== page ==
employment projections for each industry from the Bureau of Labor Statistics
and the Bureau of Economic Analysis.

Both industry-specific and state-by-state analysis results represent
estimates of the magnitude employment impacts based on historical
relationships.  These estimates are subject to changing economic conditions,
but indicate the strong positive directional effects of improving fuel

Sector-by-Sector Analysis:
Table 1 shows the results of the sector-by-sector analysis of raising fuel
economy to 40 mpg by 2012. By 2015, the motor vehicle industry could, we
estimate, add over 41,000 jobs, while the overall economy could gain more
than 182,000 new jobs.

Only the oil industry, and those industries tied to it, would be likely to
lose jobs. For example, the decline in demand for gasoline brought about by
improved fuel economy would shift 48,000 jobs from the industries
responsible for extracting, refining, and transporting crude oil and those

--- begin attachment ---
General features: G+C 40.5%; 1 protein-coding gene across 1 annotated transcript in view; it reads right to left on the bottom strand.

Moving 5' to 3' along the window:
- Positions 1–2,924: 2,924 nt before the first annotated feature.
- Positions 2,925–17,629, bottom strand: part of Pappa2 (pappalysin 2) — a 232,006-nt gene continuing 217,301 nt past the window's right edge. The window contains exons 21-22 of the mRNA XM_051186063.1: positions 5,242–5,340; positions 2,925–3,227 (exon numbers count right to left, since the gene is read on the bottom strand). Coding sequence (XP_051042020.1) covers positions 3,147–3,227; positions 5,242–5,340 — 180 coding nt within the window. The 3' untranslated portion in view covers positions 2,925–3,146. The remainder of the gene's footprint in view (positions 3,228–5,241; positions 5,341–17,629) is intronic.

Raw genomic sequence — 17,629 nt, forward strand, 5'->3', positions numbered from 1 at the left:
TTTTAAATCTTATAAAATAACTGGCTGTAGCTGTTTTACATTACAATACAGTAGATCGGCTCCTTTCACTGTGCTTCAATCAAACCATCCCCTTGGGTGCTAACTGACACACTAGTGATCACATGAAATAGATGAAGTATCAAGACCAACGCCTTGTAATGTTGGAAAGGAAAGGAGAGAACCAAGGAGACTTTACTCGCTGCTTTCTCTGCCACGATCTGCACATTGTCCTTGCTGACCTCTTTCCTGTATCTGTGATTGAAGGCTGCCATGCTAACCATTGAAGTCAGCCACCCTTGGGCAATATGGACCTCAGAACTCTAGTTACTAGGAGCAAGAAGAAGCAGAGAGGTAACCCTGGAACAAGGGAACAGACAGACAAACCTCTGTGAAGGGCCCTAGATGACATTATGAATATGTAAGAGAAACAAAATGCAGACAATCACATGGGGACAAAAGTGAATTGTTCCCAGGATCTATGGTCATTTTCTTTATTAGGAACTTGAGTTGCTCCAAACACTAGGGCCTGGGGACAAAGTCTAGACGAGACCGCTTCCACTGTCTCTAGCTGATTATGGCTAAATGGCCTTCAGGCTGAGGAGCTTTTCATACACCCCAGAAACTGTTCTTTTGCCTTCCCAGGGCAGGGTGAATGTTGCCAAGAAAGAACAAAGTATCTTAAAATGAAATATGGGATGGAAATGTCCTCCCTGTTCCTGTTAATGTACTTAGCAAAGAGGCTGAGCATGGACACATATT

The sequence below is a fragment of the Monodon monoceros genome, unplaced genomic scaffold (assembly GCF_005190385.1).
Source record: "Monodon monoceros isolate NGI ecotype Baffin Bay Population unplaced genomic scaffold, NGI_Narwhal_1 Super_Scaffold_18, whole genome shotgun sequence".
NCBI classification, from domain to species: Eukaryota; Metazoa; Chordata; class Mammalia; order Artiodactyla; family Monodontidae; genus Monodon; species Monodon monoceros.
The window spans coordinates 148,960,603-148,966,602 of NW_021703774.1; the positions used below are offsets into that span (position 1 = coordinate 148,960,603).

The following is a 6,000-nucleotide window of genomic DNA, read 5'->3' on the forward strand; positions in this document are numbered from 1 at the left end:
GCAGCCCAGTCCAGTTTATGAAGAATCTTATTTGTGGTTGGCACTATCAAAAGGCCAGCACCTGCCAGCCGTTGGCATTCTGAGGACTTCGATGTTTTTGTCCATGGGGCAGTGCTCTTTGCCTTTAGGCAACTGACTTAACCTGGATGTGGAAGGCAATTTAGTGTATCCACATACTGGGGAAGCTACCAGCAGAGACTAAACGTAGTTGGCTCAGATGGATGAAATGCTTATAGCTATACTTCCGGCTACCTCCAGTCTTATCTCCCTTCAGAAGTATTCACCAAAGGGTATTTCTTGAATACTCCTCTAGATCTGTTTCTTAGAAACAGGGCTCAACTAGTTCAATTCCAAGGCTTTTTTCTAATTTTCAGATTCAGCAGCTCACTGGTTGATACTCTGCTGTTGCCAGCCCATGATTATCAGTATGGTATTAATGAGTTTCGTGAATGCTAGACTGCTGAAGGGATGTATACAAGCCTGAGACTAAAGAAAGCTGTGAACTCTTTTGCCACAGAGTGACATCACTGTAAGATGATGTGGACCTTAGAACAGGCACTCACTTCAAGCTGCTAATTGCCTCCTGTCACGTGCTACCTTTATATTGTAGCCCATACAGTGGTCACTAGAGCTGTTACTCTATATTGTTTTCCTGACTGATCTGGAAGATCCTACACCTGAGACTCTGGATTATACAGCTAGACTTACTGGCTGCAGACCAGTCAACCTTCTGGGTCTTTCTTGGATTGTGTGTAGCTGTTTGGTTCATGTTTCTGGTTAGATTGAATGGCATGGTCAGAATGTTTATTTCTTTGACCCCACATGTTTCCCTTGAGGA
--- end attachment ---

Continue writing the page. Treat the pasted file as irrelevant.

that transport and sell gasoline. These jobs might well shift into the
service sector, for example, which we estimate would see an increase of over
66,000 jobs.

Table 1. Projected Increase in Jobs from
Raising Fuel Economy Standards to 40 mpg by 2012
(by industry in the year 2015)
Industry	Net Increase in Jobs in 2015
Agriculture	7,700
Construction	12,300
Finance, Insurance,      Real-estate	31,900
Government	3,400
Manufacturing                    (excluding Motor vehicles)	29,900
Mineral and Resource Mining and Petroleum Refining	(24,900)
Motor Vehicles	41,100
Retail Trade	22,500
Services	73,900
Transportation, Communication and Utilities	8,100
Wholesale Trade	(23,200)
Total		182,700

State-by-State Analysis:
Our estimates suggest that every state would see some benefit from the
investments in fuel economy technology, as Table 2 shows. In some states,
the growth would be linked primarily to consumers re-spending the savings
they accrue from improved fuel economy. Other states could experience
additional benefits because they have a greater share of the industries that
see more job growth. Our results suggest that, in 2015, California would
show the largest growth with 23,600 jobs, followed by Michigan with 11,500
and New York with 10,100. Ohio, Florida, Texas, Illinois, and Pennsylvania
would not be far behind, adding 7,000 to 9,000 new jobs in 2015.

Table 2. Projected Increase in Jobs from
Raising Fuel Economy Standards to 40 mpg by 2012
(by state in the year 2015)
State	Net Increase in Jobs in 2015	State	Net Increase in Jobs in 2015
AK		200 	NC		5,800
AL		3,000 	ND		400
AR		1,700 	NE		1,100
AZ		3,100 	NH		800
CA		23,600 	NJ		4,700